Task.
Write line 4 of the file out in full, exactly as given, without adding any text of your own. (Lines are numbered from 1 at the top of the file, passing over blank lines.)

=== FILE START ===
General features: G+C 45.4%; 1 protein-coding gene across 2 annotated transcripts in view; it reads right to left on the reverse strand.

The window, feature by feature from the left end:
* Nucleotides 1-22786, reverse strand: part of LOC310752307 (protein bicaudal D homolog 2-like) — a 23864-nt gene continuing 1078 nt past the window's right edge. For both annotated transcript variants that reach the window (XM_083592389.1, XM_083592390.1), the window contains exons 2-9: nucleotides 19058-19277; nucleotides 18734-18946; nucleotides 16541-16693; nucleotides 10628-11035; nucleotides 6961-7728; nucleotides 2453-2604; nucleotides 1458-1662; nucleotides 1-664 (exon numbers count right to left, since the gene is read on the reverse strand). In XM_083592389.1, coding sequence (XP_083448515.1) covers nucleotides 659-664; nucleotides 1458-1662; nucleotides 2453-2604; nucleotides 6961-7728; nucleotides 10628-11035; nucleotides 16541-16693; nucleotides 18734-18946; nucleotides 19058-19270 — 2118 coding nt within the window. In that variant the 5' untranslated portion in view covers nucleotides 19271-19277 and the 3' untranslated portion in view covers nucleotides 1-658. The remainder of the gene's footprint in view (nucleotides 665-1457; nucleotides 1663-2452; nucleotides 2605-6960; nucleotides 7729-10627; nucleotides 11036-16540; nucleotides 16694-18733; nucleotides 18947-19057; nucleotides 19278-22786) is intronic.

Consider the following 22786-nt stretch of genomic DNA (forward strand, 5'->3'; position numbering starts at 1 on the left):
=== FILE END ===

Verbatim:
Consider the following 22786-nt stretch of genomic DNA (forward strand, 5'->3'; position numbering starts at 1 on the left):